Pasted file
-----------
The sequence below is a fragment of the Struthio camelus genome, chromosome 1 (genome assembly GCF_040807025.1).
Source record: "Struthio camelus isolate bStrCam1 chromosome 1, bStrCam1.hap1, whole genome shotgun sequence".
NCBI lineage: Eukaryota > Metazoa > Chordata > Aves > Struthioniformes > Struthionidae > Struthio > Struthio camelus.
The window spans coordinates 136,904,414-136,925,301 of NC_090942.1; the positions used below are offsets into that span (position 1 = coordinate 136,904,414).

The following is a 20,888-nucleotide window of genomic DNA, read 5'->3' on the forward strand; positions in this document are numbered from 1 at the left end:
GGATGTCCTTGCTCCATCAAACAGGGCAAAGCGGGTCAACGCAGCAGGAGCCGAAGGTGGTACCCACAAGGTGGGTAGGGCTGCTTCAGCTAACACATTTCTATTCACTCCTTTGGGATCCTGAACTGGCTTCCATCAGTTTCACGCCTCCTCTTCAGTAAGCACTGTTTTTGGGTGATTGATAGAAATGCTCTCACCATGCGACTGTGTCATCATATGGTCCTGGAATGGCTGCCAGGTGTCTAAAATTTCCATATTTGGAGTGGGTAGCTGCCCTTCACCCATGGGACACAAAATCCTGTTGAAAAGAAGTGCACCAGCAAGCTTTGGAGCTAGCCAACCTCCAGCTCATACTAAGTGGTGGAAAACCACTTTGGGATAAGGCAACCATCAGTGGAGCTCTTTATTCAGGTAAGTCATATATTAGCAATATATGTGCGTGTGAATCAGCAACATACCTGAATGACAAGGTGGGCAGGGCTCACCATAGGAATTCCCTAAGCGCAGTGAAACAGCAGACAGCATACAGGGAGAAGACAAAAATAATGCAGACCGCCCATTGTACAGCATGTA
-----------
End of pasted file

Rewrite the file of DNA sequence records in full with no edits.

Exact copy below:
The sequence below is a fragment of the Struthio camelus genome, chromosome 1 (genome assembly GCF_040807025.1).
Source record: "Struthio camelus isolate bStrCam1 chromosome 1, bStrCam1.hap1, whole genome shotgun sequence".
NCBI lineage: Eukaryota > Metazoa > Chordata > Aves > Struthioniformes > Struthionidae > Struthio > Struthio camelus.
The window spans coordinates 136,904,414-136,925,301 of NC_090942.1; the positions used below are offsets into that span (position 1 = coordinate 136,904,414).

The following is a 20,888-nucleotide window of genomic DNA, read 5'->3' on the forward strand; positions in this document are numbered from 1 at the left end:
GGATGTCCTTGCTCCATCAAACAGGGCAAAGCGGGTCAACGCAGCAGGAGCCGAAGGTGGTACCCACAAGGTGGGTAGGGCTGCTTCAGCTAACACATTTCTATTCACTCCTTTGGGATCCTGAACTGGCTTCCATCAGTTTCACGCCTCCTCTTCAGTAAGCACTGTTTTTGGGTGATTGATAGAAATGCTCTCACCATGCGACTGTGTCATCATATGGTCCTGGAATGGCTGCCAGGTGTCTAAAATTTCCATATTTGGAGTGGGTAGCTGCCCTTCACCCATGGGACACAAAATCCTGTTGAAAAGAAGTGCACCAGCAAGCTTTGGAGCTAGCCAACCTCCAGCTCATACTAAGTGGTGGAAAACCACTTTGGGATAAGGCAACCATCAGTGGAGCTCTTTATTCAGGTAAGTCATATATTAGCAATATATGTGCGTGTGAATCAGCAACATACCTGAATGACAAGGTGGGCAGGGCTCACCATAGGAATTCCCTAAGCGCAGTGAAACAGCAGACAGCATACAGGGAGAAGACAAAAATAATGCAGACCGCCCATTGTACAGCATGTA